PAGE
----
Preparations for Super Bowl XLV are in full swing in Fort Worth, so I hopped on my bike and rode downtown several times this week to see what all the hype is about. It seems like a pretty big deal, judging from the transformation of Sundance Square into what some artists in hyperbole are calling the center of the sports universe for the coming week.
The cable sports network ESPN selected Sundance Square in downtown Fort Worth to anchor its broadcasts during Super Bowl week, which starts Monday. ESPN will begin its 80 hours of live radio and TV broadcasting at 5 a.m. Monday from an outdoor stage erected this past week in a Sundance Square parking lot between Houston and Main streets.
Fort Worth is playing host to the Pittsburgh Steelers, American Football Conference champions, and Dallas is hosting the Green Bay Packers, champions of the National Football Conference. It’s another demonstration of the longtime rivalry — or the new buzzword “regional cooperation” — between the two North Texas cities.
The hype will climax Feb. 6 when the Steelers and Packers clash at Cowboys Stadium in Arlington, which is actually quite a bit closer to Fort Worth than to Dallas. But geography-challenged sportscasters persist in saying that the Super Bowl is being played in Dallas.
ESPN has positioned its Fort Worth stage so that the network’s cameras capture as a backdrop a mural depicting a cattle drive and two downtown skyscrapers, the D.R. Horton and Wells Fargo towers. On Main Street, a streetwide football field has been laid out on a raised platform, presumably to serve as a set for ESPN talking heads to analyze the Steelers’ and Packers’ offenses and defenses.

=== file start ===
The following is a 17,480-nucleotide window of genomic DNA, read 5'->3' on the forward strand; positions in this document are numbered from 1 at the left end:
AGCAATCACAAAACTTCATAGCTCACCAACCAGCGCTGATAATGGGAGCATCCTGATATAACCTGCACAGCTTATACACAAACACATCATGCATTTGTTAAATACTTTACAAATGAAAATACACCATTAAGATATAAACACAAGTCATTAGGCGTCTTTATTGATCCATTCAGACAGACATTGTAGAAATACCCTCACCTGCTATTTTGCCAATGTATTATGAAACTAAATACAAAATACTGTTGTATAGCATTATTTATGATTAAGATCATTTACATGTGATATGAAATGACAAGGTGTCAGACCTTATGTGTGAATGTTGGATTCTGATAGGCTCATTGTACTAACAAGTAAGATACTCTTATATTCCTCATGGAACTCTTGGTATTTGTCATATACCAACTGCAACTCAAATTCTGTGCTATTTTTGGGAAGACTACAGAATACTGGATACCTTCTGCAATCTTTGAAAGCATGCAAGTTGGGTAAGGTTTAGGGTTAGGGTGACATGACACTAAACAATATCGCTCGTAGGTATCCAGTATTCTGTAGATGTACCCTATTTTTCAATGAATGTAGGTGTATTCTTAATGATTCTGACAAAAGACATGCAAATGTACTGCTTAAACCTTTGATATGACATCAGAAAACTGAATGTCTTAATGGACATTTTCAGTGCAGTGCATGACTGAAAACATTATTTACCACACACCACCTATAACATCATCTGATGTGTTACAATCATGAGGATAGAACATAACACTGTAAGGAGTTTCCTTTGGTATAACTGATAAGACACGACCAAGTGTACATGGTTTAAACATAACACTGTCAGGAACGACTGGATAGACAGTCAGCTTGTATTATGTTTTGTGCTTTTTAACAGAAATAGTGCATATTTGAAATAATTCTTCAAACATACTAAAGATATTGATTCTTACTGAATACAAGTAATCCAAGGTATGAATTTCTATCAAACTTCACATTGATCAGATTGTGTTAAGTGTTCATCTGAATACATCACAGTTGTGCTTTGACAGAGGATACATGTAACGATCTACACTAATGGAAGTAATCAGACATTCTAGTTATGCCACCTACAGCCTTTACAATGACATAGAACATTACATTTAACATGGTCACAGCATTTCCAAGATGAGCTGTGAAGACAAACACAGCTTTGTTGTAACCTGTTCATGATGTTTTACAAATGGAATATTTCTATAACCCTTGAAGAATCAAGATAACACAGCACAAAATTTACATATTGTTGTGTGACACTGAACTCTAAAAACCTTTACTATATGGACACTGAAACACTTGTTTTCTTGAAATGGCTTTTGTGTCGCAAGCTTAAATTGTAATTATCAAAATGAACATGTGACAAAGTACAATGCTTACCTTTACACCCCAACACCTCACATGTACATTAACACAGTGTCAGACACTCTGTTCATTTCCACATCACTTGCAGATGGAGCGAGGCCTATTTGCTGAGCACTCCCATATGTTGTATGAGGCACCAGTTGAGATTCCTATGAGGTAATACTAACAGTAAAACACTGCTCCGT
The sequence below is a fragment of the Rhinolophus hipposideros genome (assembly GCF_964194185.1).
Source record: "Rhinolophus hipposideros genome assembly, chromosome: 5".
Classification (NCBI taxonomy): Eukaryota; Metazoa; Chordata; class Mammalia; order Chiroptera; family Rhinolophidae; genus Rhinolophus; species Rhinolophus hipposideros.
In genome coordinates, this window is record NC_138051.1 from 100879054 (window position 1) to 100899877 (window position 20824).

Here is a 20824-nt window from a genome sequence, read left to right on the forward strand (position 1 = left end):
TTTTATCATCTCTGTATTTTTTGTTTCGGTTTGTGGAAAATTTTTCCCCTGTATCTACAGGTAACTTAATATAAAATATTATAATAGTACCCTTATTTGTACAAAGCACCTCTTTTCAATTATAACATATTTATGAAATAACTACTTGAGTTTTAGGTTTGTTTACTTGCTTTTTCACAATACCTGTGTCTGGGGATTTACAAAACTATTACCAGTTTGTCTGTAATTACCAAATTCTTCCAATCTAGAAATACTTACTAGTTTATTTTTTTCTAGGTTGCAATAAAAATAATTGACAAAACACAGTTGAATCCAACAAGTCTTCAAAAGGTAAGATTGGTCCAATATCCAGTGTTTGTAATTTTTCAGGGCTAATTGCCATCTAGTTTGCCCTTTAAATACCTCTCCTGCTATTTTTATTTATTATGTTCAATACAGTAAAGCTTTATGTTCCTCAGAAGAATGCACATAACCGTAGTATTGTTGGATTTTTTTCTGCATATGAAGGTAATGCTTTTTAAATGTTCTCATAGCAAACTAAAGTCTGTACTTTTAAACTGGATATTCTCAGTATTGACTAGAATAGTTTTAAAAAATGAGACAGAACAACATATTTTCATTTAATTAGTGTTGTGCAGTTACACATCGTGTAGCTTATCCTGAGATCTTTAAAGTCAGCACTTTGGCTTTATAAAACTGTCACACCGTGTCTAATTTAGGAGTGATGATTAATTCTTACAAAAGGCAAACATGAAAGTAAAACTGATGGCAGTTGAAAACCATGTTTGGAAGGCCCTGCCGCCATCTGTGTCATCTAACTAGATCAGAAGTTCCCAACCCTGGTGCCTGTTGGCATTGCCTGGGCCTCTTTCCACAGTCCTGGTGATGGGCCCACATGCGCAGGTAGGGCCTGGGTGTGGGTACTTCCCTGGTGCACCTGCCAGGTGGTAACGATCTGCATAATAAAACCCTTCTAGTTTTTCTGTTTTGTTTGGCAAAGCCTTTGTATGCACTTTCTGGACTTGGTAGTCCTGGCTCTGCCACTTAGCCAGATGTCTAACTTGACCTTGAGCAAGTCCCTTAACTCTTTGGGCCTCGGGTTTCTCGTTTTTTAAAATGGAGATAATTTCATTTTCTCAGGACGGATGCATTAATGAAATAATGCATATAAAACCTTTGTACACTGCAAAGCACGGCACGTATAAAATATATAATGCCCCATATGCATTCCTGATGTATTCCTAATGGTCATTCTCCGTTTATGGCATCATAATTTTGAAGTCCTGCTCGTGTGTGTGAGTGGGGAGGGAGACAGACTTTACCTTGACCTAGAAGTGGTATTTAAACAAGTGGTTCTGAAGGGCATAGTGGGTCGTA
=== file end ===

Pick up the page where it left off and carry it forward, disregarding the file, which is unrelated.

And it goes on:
In Sundance Square near the ESPN stage is a huge, seven-ton sculpture/trophy — I’m not sure what to call it — fabricated by Fort Worth-based Thornton Steel. The “Cradle of Champions” monument is intended to honor Texas high school football players who went on to play professionally. The structure is made from steel recycled from the old home of the Dallas Cowboys, Texas Stadium in Irving, and bits of steel donated by high schools around the state. Did I mention that football is a BFD in Texas?
City officials have been touting Fort Worth’s mix of western heritage and world-class art museums — “Cowboys and Culture,” they say.
I wonder how many of the Super Bowl visitors will take in the exhibits at the Kimbell Art Museum, the Amon Carter Museum of American Art or the Modern Art Museum of Fort Worth. My bet is on the downtown nightspots, such as a newly opened Mexican-themed sports cantina called Ojos Locos (Crazy Eyes), where waitresses called “chicas” serve cold beer in 60-ounce or 100-ounce cyclinders called “balons.”
See you there!